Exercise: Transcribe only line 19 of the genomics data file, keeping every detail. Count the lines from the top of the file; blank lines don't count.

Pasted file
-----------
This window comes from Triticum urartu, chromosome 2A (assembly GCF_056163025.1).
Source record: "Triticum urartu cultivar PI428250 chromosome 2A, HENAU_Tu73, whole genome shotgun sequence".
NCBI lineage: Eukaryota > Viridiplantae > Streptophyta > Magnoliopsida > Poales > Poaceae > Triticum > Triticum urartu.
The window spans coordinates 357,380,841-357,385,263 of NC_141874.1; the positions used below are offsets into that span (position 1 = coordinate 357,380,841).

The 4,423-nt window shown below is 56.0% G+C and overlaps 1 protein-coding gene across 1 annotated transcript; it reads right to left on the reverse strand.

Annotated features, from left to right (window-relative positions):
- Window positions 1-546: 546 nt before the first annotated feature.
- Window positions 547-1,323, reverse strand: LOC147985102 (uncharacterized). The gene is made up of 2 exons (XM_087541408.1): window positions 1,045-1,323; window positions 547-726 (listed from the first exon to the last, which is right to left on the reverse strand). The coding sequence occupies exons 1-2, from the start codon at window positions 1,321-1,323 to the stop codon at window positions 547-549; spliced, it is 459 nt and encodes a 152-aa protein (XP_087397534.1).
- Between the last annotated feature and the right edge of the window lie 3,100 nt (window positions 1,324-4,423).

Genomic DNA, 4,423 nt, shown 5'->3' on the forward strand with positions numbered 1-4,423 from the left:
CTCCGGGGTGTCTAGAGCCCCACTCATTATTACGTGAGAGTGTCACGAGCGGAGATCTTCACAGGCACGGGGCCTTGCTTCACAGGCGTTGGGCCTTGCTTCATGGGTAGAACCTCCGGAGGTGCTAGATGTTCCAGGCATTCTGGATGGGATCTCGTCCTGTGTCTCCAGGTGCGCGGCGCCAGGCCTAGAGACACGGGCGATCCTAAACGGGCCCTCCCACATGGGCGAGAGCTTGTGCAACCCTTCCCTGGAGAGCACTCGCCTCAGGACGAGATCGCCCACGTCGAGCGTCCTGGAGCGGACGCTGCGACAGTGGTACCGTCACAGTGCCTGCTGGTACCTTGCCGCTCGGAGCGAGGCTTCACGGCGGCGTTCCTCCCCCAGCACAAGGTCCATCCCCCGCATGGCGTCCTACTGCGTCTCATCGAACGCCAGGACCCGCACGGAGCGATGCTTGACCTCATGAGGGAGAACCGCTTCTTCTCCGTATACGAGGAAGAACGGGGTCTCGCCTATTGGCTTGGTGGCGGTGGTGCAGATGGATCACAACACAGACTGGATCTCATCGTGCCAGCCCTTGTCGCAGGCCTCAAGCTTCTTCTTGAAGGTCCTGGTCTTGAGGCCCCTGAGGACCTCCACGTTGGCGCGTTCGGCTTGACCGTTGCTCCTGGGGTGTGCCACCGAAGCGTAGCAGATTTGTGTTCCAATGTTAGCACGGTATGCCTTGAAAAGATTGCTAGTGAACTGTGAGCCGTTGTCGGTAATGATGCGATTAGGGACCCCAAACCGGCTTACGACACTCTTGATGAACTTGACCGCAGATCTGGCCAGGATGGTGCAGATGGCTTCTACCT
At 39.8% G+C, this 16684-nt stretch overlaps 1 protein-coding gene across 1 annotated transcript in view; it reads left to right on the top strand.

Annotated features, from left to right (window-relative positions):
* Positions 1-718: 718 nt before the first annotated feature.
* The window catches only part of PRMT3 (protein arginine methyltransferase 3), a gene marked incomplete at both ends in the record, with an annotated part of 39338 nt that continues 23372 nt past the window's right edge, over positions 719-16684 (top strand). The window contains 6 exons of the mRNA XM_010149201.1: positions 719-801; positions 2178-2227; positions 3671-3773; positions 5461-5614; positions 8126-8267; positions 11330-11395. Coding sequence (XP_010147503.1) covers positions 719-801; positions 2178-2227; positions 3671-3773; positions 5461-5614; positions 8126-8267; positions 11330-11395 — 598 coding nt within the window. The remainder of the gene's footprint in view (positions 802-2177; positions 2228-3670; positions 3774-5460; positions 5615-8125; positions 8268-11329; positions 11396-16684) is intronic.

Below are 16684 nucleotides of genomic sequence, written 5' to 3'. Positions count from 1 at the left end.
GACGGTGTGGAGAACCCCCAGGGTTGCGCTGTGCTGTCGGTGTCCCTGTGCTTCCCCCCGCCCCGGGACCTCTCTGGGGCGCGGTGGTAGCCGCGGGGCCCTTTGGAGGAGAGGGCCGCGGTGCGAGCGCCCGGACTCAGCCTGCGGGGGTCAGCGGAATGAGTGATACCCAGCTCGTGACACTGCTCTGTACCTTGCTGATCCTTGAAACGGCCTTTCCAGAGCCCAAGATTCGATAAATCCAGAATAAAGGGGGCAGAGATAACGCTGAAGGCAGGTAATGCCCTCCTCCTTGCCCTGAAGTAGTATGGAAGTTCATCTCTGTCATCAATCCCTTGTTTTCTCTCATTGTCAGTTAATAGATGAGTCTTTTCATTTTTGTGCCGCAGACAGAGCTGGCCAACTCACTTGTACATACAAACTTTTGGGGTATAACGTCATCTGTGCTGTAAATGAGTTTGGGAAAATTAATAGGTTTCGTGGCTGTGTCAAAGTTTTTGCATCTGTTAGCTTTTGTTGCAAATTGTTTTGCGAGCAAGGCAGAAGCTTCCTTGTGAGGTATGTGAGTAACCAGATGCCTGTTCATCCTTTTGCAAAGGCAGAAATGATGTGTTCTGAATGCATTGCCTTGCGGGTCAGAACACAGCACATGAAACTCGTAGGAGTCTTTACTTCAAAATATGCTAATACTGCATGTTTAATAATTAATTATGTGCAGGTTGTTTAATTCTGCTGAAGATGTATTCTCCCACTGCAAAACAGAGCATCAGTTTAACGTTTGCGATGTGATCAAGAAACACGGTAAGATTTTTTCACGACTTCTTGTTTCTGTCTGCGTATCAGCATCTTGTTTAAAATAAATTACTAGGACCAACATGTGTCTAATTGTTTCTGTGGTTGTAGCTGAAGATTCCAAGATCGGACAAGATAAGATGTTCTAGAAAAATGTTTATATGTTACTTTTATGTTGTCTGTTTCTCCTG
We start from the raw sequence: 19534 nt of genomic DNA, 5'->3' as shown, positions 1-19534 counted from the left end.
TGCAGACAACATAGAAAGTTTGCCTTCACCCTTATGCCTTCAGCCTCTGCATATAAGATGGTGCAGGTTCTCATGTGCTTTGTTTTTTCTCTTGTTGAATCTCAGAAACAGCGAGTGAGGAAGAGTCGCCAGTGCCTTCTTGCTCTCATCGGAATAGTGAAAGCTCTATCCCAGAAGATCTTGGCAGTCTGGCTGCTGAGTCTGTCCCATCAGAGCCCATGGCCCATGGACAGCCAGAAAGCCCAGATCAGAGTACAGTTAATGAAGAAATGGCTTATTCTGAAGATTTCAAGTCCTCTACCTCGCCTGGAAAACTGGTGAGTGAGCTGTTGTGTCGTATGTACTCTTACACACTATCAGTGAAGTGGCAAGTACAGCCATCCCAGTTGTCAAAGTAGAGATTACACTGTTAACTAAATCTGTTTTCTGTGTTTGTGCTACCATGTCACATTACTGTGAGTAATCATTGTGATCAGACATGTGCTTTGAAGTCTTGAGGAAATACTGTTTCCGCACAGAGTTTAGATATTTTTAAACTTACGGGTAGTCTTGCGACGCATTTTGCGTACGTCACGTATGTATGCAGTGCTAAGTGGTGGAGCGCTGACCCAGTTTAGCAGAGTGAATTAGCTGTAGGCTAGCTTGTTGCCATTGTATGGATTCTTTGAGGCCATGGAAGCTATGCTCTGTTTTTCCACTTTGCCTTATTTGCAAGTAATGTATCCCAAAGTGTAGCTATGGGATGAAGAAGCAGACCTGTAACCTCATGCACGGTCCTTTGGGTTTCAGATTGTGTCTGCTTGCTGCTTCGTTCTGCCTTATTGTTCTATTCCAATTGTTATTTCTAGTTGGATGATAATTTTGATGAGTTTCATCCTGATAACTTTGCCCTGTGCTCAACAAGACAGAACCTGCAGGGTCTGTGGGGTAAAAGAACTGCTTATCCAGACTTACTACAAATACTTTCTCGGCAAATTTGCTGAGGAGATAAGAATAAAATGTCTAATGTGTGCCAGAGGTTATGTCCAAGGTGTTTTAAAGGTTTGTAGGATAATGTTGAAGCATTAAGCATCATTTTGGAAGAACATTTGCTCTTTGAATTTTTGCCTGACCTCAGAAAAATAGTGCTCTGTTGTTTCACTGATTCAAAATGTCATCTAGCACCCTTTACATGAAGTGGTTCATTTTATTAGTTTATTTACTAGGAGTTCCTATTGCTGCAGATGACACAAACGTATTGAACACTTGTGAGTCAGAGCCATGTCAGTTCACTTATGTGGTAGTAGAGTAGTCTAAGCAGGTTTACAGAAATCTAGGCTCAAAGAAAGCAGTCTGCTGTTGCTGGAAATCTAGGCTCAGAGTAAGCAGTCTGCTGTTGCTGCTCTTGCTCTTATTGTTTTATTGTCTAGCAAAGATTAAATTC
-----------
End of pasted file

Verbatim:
TGCAGACAACATAGAAAGTTTGCCTTCACCCTTATGCCTTCAGCCTCTGCATATAAGATGGTGCAGGTTCTCATGTGCTTTGTTTTTTCTCTTGTTGAATCTCAGAAACAGCGAGTGAGGAAGAGTCGCCAGTGCCTTCTTGCTCTCATCGGAATAGTGAAAGCTCTATCCCAGAAGATCTTGGCAGTCTGGCTGCTGAGTCTGTCCCATCAGAGCCCATGGCCCATGGACAGCCAGAAAGCCCAGATCAGAGTACAGTTAATGAAGAAATGGCTTATTCTGAAGATTTCAAGTCCTCTACCTCGCCTGGAAAACTGGTGAGTGAGCTGTTGTGTCGTATGTACTCTTACACACTATCAGTGAAGTGGCAAGTACAGCCATCCCAGTTGTCAAAGTAGAGATTACACTGTTAACTAAATCTGTTTTCTGTGTTTGTGCTACCATGTCACATTACTGTGAGTAATCATTGTGATCAGACATGTGCTTTGAAGTCTTGAGGAAATACTGTTTCCGCACAGAGTTTAGATATTTTTAAACTTACGGGTAGTCTTGCGACGCATTTTGCGTACGTCACGTATGTATGCAGTGCTAAGTGGTGGAGCGCTGACCCAGTTTAGCAGAGTGAATTAGCTGTAGGCTAGCTTGTTGCCATTGTATGGATTCTTTGAGGCCATGGAAGCTATGCTCTGTTTTTCCACTTTGCCTTATTTGCAAGTAATGTATCCCAAAGTGTAGCTATGGGATGAAGAAGCAGACCTGTAACCTCATGCACGGTCCTTTGGGTTTCAGATTGTGTCTGCTTGCTGCTTCGTTCTGCCTTATTGTTCTATTCCAATTGTTATTTCTAGTTGGATGATAATTTTGATGAGTTTCATCCTGATAACTTTGCCCTGTGCTCAACAAGACAGAACCTGCAGGGTCTGTGGGGTAAAAGAACTGCTTATCCAGACTTACTACAAATACTTTCTCGGCAAATTTGCTGAGGAGATAAGAATAAAATGTCTAATGTGTGCCAGAGGTTATGTCCAAGGTGTTTTAAAGGTTTGTAGGATAATGTTGAAGCATTAAGCATCATTTTGGAAGAACATTTGCTCTTTGAATTTTTGCCTGACCTCAGAAAAATAGTGCTCTGTTGTTTCACTGATTCAAAATGTCATCTAGCACCCTTTACATGAAGTGGTTCATTTTATTAGTTTATTTACTAGGAGTTCCTATTGCTGCAGATGACACAAACGTATTGAACACTTGTGAGTCAGAGCCATGTCAGTTCACTTATGTGGTAGTAGAGTAGTCTAAGCAGGTTTACAGAAATCTAGGCTCAAAGAAAGCAGTCTGCTGTTGCTGGAAATCTAGGCTCAGAGTAAGCAGTCTGCTGTTGCTGCTCTTGCTCTTATTGTTTTATTGTCTAGCAAAGATTAAATTC